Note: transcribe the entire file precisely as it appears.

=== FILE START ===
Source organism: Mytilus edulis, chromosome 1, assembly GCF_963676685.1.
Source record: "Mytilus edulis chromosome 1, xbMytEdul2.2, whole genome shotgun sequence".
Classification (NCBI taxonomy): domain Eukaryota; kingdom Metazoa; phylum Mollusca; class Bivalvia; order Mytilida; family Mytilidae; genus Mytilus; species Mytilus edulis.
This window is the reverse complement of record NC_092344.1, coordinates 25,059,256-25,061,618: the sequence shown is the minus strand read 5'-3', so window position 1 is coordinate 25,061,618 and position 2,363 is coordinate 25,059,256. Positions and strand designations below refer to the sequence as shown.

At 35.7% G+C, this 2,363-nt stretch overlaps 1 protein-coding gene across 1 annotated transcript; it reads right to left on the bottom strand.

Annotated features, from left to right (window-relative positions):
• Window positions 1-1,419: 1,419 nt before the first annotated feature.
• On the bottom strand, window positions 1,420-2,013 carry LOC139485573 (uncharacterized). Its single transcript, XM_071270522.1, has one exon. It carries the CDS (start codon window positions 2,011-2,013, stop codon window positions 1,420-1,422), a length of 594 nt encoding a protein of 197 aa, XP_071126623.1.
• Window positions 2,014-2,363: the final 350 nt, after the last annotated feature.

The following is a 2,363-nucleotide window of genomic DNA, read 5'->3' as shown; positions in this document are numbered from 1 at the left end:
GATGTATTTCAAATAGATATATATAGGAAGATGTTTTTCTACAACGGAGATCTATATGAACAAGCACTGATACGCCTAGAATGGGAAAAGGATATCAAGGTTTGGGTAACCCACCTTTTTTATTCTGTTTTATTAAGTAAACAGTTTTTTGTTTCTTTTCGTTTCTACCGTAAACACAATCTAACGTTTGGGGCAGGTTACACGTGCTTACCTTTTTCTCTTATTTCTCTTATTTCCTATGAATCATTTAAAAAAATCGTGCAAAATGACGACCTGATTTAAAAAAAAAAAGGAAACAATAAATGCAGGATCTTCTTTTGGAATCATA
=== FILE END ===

Source organism: Mytilus edulis, chromosome 1, assembly GCF_963676685.1.
Source record: "Mytilus edulis chromosome 1, xbMytEdul2.2, whole genome shotgun sequence".
Classification (NCBI taxonomy): domain Eukaryota; kingdom Metazoa; phylum Mollusca; class Bivalvia; order Mytilida; family Mytilidae; genus Mytilus; species Mytilus edulis.
This window is the reverse complement of record NC_092344.1, coordinates 25,059,256-25,061,618: the sequence shown is the minus strand read 5'-3', so window position 1 is coordinate 25,061,618 and position 2,363 is coordinate 25,059,256. Positions and strand designations below refer to the sequence as shown.

At 35.7% G+C, this 2,363-nt stretch overlaps 1 protein-coding gene across 1 annotated transcript; it reads right to left on the bottom strand.

Annotated features, from left to right (window-relative positions):
• Window positions 1-1,419: 1,419 nt before the first annotated feature.
• On the bottom strand, window positions 1,420-2,013 carry LOC139485573 (uncharacterized). Its single transcript, XM_071270522.1, has one exon. It carries the CDS (start codon window positions 2,011-2,013, stop codon window positions 1,420-1,422), a length of 594 nt encoding a protein of 197 aa, XP_071126623.1.
• Window positions 2,014-2,363: the final 350 nt, after the last annotated feature.

The following is a 2,363-nucleotide window of genomic DNA, read 5'->3' as shown; positions in this document are numbered from 1 at the left end:
GATGTATTTCAAATAGATATATATAGGAAGATGTTTTTCTACAACGGAGATCTATATGAACAAGCACTGATACGCCTAGAATGGGAAAAGGATATCAAGGTTTGGGTAACCCACCTTTTTTATTCTGTTTTATTAAGTAAACAGTTTTTTGTTTCTTTTCGTTTCTACCGTAAACACAATCTAACGTTTGGGGCAGGTTACACGTGCTTACCTTTTTCTCTTATTTCTCTTATTTCCTATGAATCATTTAAAAAAATCGTGCAAAATGACGACCTGATTTAAAAAAAAAAAGGAAACAATAAATGCAGGATCTTCTTTTGGAATCATA